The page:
It’s been almost a year since As the Ox Plows popped up on the interwebs. Back then it boasted itself as a free digital version of the soon-to-be-released LP. Well, that time has finally come, with Razorcake Records, It’s Alive, and Dirt Cult stepping up to deliver the San Diegans’ second full-length.
The four-piece band shares members with Tiltwheel and Madison Bloodbath and, not surprisingly, they play gruff punk with pop sensibilities. It’s catchy in the right places, but driving and energetic where it needs to be. Think socially conscious Lookout Records mixed with Leatherface and Tiltwheel. Songwriter and primary singer J. Wang’s vocals are un-polished and somewhat muddied, but they keep a steady tone and enough oomf to carry over the driving guitars while emphasizing the whoa-oh singalong core. While some earlier Dan Padilla material had a touch of country beneath its surface, As the Ox Plows is forward-looking punk rock, more focused on energy than lament. As the Ox Plows goes quickly, covering twelve songs in under half an hour and, while the band doesn’t stray very much musically from start to finish, the songs each sound fresh and varied. This is the kind of record that’s short enough to keep circling on the turntable when the first listen is completed, rather than re-shelving it for another selection.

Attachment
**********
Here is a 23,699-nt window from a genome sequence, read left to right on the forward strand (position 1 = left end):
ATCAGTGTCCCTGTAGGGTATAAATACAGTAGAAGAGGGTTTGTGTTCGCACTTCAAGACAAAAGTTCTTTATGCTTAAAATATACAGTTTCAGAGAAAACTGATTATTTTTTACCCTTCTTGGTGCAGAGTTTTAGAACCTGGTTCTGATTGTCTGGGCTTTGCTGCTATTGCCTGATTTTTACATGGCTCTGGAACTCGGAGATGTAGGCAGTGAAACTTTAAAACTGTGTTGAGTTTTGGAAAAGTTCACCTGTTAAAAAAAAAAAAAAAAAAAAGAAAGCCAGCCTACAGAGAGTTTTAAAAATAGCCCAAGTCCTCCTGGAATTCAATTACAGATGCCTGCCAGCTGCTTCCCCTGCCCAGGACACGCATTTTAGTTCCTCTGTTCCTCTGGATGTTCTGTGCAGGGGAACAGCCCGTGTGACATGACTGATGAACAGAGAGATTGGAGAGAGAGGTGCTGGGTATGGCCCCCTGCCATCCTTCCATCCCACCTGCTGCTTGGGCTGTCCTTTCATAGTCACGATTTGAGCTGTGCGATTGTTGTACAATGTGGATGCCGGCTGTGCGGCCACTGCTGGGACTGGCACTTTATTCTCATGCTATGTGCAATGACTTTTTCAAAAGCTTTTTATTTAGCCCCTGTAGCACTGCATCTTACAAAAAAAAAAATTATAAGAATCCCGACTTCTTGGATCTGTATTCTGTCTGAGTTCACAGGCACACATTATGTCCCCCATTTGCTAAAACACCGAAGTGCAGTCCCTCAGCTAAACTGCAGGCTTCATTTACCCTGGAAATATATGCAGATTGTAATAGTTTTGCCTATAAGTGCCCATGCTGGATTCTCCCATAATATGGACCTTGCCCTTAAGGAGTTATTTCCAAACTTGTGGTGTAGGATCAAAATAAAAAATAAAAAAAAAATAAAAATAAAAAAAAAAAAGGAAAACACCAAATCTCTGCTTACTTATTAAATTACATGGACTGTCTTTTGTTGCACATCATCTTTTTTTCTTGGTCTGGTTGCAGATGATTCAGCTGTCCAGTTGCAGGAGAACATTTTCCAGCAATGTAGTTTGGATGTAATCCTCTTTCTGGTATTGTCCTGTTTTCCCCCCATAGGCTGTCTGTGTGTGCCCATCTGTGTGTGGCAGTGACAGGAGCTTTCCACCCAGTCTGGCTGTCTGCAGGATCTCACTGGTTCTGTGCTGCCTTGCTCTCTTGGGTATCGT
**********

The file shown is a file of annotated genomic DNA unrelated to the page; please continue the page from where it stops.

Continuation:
Lyrically, it’s opinionated but not-quite preachy, largely by maintaining an honest tone. The group vocals on “Booker T Would Agree” are as anthemic and as direct as one can get (“Don’t tell me about the Mexican border/ when you’ve never lived on it”), but the overall feel remains more singalong than pulpit. “Booker T,” though, is something of an exception in its directness. Most of the lyricism focuses on an individual point-of-view, relying on emotional appeal and using descriptive imagery pointed toward a universal message. Wang namedrops geographic locations in his songs, referencing Pierre, Chattanooga, and Minneapolis, among others, as the record builds character through a sense of place. Despite the focus on negative issues, there’s a hopeful tone that overrides the cynicism. The album closer, “Something After,” is an end-of-the-night party ballad that drives home what the band is really about. To put it succinctly, Dan Padilla sounds like a group of friends playing music for fun. It’s a bonus for us listeners that the record sounds so good, because Dan Padilla would be sitting on their porch banging out the chords with a suitcase of PBR at their feet whether we like them or not.
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